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Britain: If Gaza Provokes Another War, We're Cutting Off Aid to Israel | Main | AOSHQDD Primary Night: CT, MN, WI
August 12, 2014

Experimental, Untested Ebola Cure -- "ZMapp" -- Appears to Work, Sometimes

But not always.

The first two doses of an experimental serum created to treat Ebola went to American missionaries.

Then the drug was sent to treat a Spanish priest.

The two Americans, Dr. Kent Brantly and Nancy Writebol, appear to be recovering. The priest, Miguel Pajares, died Tuesday morning.

That's the problem with experimental drugs that have never been tested in humans: No one knows if they'll work -- and if they do, in whom.

And, as you probably already know -- they don't have any of the drug left for sending to Africa.

Mapp Biopharmaceutical said Monday its supply has been exhausted after fulfilling the request of a West African country. (It did not name the country). Kentucky BioProcessing, which manufacturers a version of the drug, is working to increase production of ZMapp, but the process will take several months, company spokesman David Howard told CNN last week.

There's an ethical question here about permitting the use of an untested drug on people -- but I think an easily answered one, given that there is no known cure for Ebola and it has a kill-rate of, what, at least 75% in this latest outbreak?

WHO has approved the use of this untested serum on people (to the extent we have any of it on hand).

Ebola raises another ethical concern -- that about the police power of any state to detain you, even lock you up, without trial, without jury, without wrongdoing.

Just because they suspect you may be sick-- and could potentially infect dozens if not quarantined.

[G]iven the deadly nature of the Ebola virus, and the popular worry its likely to engender, one can expect the CDC and health authorities to pull out all the stops. The response could include invocation of the CDC's evolving quarantine authorities.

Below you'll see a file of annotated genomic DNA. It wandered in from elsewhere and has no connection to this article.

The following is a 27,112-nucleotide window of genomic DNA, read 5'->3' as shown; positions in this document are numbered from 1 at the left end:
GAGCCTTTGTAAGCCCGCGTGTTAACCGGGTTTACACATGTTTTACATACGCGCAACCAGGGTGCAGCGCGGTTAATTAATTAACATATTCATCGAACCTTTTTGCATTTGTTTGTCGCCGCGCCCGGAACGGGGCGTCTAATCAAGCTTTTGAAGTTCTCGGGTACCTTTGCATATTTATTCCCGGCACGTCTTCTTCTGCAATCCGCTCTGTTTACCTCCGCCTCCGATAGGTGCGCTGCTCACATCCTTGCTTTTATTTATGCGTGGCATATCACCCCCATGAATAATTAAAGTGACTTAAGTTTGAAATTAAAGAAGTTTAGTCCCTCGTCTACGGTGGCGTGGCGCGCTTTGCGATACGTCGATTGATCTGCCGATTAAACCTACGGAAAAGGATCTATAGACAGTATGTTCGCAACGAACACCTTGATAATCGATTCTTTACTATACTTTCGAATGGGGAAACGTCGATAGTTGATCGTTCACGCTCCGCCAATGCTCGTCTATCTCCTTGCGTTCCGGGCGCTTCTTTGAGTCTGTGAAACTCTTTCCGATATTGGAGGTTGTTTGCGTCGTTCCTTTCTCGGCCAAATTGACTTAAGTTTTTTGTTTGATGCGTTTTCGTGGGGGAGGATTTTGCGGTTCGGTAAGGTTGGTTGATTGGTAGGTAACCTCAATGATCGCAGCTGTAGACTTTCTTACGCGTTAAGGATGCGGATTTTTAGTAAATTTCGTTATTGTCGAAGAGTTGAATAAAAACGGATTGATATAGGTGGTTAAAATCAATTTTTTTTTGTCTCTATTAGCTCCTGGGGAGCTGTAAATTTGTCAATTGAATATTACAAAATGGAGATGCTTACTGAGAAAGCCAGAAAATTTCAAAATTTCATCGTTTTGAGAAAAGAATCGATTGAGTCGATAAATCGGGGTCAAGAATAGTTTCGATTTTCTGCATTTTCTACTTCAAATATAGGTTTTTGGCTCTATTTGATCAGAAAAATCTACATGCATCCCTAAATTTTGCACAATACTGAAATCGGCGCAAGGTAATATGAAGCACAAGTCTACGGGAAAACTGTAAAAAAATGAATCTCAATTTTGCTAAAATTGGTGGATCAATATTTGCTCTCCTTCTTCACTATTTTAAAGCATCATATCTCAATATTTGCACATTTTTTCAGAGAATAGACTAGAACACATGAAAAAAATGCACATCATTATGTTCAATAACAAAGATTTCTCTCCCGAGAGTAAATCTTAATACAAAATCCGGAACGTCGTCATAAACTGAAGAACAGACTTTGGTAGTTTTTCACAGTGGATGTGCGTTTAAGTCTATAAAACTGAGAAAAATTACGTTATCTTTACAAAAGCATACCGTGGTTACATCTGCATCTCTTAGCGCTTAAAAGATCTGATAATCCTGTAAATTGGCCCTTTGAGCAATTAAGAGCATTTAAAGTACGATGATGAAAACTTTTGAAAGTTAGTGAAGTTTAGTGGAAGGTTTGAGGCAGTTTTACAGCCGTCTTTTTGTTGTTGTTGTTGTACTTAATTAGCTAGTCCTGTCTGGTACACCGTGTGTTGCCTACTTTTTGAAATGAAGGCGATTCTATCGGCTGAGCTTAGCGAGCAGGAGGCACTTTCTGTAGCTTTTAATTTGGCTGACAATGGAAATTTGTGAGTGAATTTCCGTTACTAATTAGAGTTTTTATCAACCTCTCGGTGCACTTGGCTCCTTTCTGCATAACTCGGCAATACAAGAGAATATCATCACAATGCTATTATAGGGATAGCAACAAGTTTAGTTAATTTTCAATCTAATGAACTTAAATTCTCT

These federal powers comprise a set of rules that gives CDC sweeping authority to hold and isolate Americans in a public health emergency. These authorities haven't been fully updated in decades. They've only been amended in piecemeal fashion to deal with modern threats like SARS and MERS. In advance of what may be a very public test of these powers, the collected scheme deserves closer scrutiny.

...

The set of regulations also included a new "provisional quarantine" rule that would have allowed CDC to detain people involuntarily for up to three days, with no mechanism for appeal. CDC had to believe a person was infected with certain pathogens. Among the diseases included were pandemic flu, infectious tuberculosis, plague, cholera, SARS, diphtheria, and viral hemorrhagic fevers such as Ebola.

The regulations also defined "ill person" to include anyone with the signs or symptoms commonly associated with the diseases in question. This gave CDC more flexibility in deciding whom to quarantine by capturing a broader and earlier range of symptoms as the basis for holding an individual. It allowed for greater exercise of discretion public health officials and those staffing quarantine stations.

The regulations were an attempt to provide clarity to how quarantine would be implemented. But in spelling out its proposed procedures, the rule raised concerns that the feds were assuming too much jurisdiction to detain people involuntarily. In short, CDC got itself into political trouble by merely clarifying how it proposed to implement federal authorities that the agency long held, and still maintains.

Looking at the situation in Liberia -- where people are covertly disposing of relatives killed by Ebola, rather than inform the government they may have been infected -- it occurs to me that people wind up being willing vectors of infection, essentially in league with an epidemic, in symbiosis with it, evangelists for disease, even, just because no one wants to be quarantined, especially with other people who may be sick.

Nevermind terrorists who may see this as a weapon.

"For the safety of the community" is the bedrock justification for the state's large police power -- and it is a little scary, even if absolutely necessary.



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posted by Ace at 07:24 PM

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